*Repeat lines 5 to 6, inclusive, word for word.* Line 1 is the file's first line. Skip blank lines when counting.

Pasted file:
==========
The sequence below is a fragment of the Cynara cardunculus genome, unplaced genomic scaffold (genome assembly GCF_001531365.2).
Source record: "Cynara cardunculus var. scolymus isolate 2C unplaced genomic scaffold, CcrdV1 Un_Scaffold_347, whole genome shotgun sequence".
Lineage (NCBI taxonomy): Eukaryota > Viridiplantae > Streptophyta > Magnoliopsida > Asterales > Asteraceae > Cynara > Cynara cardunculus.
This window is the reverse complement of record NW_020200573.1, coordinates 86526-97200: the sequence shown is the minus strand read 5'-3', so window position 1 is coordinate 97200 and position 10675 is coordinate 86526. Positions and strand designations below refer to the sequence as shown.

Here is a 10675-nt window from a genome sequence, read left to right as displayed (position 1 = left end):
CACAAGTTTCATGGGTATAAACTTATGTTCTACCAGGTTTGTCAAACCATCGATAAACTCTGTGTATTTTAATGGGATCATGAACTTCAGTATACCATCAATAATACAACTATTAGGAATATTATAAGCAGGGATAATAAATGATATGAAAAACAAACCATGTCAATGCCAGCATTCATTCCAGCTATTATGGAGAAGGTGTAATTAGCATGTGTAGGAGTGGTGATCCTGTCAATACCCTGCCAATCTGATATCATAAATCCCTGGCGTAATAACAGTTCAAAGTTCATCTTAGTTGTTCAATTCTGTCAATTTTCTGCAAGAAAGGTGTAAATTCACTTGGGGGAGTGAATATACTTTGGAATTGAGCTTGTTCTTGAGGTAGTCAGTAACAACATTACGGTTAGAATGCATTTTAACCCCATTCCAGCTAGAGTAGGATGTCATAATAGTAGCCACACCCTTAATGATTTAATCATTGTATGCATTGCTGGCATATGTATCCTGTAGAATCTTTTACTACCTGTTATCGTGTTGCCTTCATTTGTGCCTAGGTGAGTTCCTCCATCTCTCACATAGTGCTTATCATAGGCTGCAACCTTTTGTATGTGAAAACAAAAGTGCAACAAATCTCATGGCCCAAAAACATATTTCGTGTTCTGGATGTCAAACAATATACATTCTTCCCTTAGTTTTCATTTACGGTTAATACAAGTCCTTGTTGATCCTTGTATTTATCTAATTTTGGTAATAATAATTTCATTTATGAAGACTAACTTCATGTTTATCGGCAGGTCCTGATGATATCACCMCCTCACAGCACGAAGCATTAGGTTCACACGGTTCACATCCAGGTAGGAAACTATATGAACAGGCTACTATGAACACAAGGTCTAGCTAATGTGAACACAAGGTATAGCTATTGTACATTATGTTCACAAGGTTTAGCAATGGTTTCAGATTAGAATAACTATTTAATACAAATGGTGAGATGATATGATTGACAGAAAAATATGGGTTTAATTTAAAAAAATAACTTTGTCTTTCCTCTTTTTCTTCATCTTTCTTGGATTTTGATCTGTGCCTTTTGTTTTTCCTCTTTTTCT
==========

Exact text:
Here is a 10675-nt window from a genome sequence, read left to right as displayed (position 1 = left end):
CACAAGTTTCATGGGTATAAACTTATGTTCTACCAGGTTTGTCAAACCATCGATAAACTCTGTGTATTTTAATGGGATCATGAACTTCAGTATACCATCAATAATACAACTATTAGGAATATTATAAGCAGGGATAATAAATGATATGAAAAACAAACCATGTCAATGCCAGCATTCATTCCAGCTATTATGGAGAAGGTGTAATTAGCATGTGTAGGAGTGGTGATCCTGTCAATACCCTGCCAATCTGATATCATAAATCCCTGGCGTAATAACAGTTCAAAGTTCATCTTAGTTGTTCAATTCTGTCAATTTTCTGCAAGAAAGGTGTAAATTCACTTGGGGGAGTGAATATACTTTGGAATTGAGCTTGTTCTTGAGGTAGTCAGTAACAACATTACGGTTAGAATGCATTTTAACCCCATTCCAGCTAGAGTAGGATGTCATAATAGTAGCCACACCCTTAATGATTTAATCATTGTATGCATTGCTGGCATATGTATCCTGTAGAATCTTTTACTACCTGTTATCGTGTTGCCTTCATTTGTGCCTAGGTGAGTTCCTCCATCTCTCACATAGTGCTTATCATAGGCTGCAACCTTTTGTATGTGAAAACAAAAGTGCAACAAATCTCATGGCCCAAAAACATATTTCGTGTTCTGGATGTCAAACAATATACATTCTTCCCTTAGTTTTCATTTACGGTTAATACAAGTCCTTGTTGATCCTTGTATTTATCTAATTTTGGTAATAATAATTTCATTTATGAAGACTAACTTCATGTTTATCGGCAGGTCCTGATGATATCACCMCCTCACAGCACGAAGCATTAGGTTCACACGGTTCACATCCAGGTAGGAAACTATATGAACAGGCTACTATGAACACAAGGTCTAGCTAATGTGAACACAAGGTATAGCTATTGTACATTATGTTCACAAGGTTTAGCAATGGTTTCAGATTAGAATAACTATTTAATACAAATGGTGAGATGATATGATTGACAGAAAAATATGGGTTTAATTTAAAAAAATAACTTTGTCTTTCCTCTTTTTCTTCATCTTTCTTGGATTTTGATCTGTGCCTTTTGTTTTTCCTCTTTTTCT